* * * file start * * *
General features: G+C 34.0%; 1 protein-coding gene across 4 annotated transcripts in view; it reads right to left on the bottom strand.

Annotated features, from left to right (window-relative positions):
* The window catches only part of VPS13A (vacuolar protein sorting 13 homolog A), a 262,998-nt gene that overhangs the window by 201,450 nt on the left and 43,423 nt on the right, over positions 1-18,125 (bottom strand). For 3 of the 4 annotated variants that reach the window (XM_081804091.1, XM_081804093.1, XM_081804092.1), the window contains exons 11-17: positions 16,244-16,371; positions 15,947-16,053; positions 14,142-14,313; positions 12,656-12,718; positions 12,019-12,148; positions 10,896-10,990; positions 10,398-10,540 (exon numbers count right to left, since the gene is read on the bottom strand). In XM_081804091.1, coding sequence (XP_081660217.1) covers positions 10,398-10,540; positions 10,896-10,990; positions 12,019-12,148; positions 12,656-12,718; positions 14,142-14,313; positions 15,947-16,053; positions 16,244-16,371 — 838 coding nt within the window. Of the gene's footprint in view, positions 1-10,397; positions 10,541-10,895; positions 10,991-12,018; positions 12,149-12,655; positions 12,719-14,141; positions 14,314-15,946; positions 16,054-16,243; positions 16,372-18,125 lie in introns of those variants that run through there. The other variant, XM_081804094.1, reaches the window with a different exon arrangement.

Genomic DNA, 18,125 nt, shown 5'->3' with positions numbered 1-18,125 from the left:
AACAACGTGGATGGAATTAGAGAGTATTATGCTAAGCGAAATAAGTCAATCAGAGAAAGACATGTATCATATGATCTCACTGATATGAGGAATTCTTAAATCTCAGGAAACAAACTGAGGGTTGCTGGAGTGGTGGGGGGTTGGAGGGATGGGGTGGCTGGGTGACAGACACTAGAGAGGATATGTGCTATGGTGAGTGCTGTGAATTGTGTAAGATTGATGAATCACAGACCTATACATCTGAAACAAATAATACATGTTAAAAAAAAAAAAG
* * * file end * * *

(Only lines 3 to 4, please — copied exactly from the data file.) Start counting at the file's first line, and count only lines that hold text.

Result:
* The window catches only part of VPS13A (vacuolar protein sorting 13 homolog A), a 262,998-nt gene that overhangs the window by 201,450 nt on the left and 43,423 nt on the right, over positions 1-18,125 (bottom strand). For 3 of the 4 annotated variants that reach the window (XM_081804091.1, XM_081804093.1, XM_081804092.1), the window contains exons 11-17: positions 16,244-16,371; positions 15,947-16,053; positions 14,142-14,313; positions 12,656-12,718; positions 12,019-12,148; positions 10,896-10,990; positions 10,398-10,540 (exon numbers count right to left, since the gene is read on the bottom strand). In XM_081804091.1, coding sequence (XP_081660217.1) covers positions 10,398-10,540; positions 10,896-10,990; positions 12,019-12,148; positions 12,656-12,718; positions 14,142-14,313; positions 15,947-16,053; positions 16,244-16,371 — 838 coding nt within the window. Of the gene's footprint in view, positions 1-10,397; positions 10,541-10,895; positions 10,991-12,018; positions 12,149-12,655; positions 12,719-14,141; positions 14,314-15,946; positions 16,054-16,243; positions 16,372-18,125 lie in introns of those variants that run through there. The other variant, XM_081804094.1, reaches the window with a different exon arrangement.

Genomic DNA, 18,125 nt, shown 5'->3' with positions numbered 1-18,125 from the left: